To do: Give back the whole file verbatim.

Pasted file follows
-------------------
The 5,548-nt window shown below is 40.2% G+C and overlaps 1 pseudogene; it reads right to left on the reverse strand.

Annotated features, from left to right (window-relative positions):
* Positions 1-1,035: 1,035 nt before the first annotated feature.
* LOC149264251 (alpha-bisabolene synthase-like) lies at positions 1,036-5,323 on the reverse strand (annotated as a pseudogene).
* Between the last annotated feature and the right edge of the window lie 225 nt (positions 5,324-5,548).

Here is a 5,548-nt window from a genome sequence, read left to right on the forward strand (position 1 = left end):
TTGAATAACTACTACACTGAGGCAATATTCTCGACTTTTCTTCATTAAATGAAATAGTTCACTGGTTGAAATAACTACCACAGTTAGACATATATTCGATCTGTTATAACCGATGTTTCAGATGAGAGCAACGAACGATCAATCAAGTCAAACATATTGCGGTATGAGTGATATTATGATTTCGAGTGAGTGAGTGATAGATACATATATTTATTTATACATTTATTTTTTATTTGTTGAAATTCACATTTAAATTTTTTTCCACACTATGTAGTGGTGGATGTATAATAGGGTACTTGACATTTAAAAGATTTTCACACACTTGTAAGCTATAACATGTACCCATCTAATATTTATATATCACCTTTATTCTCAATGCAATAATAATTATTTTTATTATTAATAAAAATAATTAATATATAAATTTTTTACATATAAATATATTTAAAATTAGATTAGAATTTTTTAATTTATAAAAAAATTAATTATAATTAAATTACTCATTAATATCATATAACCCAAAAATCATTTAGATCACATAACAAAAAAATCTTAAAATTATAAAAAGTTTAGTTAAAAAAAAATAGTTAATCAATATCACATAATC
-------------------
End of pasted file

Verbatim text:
The 5,548-nt window shown below is 40.2% G+C and overlaps 1 pseudogene; it reads right to left on the reverse strand.

Annotated features, from left to right (window-relative positions):
* Positions 1-1,035: 1,035 nt before the first annotated feature.
* LOC149264251 (alpha-bisabolene synthase-like) lies at positions 1,036-5,323 on the reverse strand (annotated as a pseudogene).
* Between the last annotated feature and the right edge of the window lie 225 nt (positions 5,324-5,548).

Here is a 5,548-nt window from a genome sequence, read left to right on the forward strand (position 1 = left end):
TTGAATAACTACTACACTGAGGCAATATTCTCGACTTTTCTTCATTAAATGAAATAGTTCACTGGTTGAAATAACTACCACAGTTAGACATATATTCGATCTGTTATAACCGATGTTTCAGATGAGAGCAACGAACGATCAATCAAGTCAAACATATTGCGGTATGAGTGATATTATGATTTCGAGTGAGTGAGTGATAGATACATATATTTATTTATACATTTATTTTTTATTTGTTGAAATTCACATTTAAATTTTTTTCCACACTATGTAGTGGTGGATGTATAATAGGGTACTTGACATTTAAAAGATTTTCACACACTTGTAAGCTATAACATGTACCCATCTAATATTTATATATCACCTTTATTCTCAATGCAATAATAATTATTTTTATTATTAATAAAAATAATTAATATATAAATTTTTTACATATAAATATATTTAAAATTAGATTAGAATTTTTTAATTTATAAAAAAATTAATTATAATTAAATTACTCATTAATATCATATAACCCAAAAATCATTTAGATCACATAACAAAAAAATCTTAAAATTATAAAAAGTTTAGTTAAAAAAAAATAGTTAATCAATATCACATAATC